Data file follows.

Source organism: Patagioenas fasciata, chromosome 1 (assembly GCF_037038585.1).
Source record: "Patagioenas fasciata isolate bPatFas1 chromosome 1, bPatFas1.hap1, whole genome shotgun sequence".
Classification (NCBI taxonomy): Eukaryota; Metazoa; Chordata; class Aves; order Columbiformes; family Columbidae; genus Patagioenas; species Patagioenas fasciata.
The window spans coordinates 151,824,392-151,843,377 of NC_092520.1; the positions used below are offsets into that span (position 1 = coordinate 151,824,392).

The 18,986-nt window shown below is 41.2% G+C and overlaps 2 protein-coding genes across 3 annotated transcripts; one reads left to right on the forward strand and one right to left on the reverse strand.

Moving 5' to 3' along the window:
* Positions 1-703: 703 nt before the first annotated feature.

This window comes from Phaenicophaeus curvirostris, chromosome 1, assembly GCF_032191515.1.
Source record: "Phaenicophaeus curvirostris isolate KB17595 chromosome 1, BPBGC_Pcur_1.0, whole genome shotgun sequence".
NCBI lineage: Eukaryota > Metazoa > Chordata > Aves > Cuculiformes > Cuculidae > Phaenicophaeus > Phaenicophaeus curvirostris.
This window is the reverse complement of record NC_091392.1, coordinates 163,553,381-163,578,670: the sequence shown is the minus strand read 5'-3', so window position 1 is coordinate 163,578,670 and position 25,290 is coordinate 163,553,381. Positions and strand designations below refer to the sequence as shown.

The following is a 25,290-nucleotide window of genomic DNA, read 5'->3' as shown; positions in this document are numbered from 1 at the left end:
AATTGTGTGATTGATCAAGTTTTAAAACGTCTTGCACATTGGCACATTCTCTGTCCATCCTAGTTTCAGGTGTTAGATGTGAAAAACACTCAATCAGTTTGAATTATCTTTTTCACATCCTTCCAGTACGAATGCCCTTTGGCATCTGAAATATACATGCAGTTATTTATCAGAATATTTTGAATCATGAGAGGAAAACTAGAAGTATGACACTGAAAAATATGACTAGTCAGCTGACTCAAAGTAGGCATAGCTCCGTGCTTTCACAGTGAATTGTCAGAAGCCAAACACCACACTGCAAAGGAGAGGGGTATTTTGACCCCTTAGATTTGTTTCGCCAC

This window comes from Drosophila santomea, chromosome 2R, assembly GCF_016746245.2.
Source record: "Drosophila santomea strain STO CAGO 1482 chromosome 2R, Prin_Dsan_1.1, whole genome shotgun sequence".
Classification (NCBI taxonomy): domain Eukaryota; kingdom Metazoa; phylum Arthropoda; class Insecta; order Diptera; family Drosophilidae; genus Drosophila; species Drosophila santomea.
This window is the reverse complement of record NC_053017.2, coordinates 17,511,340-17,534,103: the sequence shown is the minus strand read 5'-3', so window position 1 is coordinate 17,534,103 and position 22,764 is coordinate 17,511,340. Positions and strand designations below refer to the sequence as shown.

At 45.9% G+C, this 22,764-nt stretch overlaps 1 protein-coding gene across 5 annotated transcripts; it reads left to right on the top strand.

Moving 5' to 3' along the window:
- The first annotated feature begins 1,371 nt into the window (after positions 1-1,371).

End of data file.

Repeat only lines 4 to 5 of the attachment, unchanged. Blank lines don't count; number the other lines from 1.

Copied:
The window spans coordinates 151,824,392-151,843,377 of NC_092520.1; the positions used below are offsets into that span (position 1 = coordinate 151,824,392).

The 18,986-nt window shown below is 41.2% G+C and overlaps 2 protein-coding genes across 3 annotated transcripts; one reads left to right on the forward strand and one right to left on the reverse strand.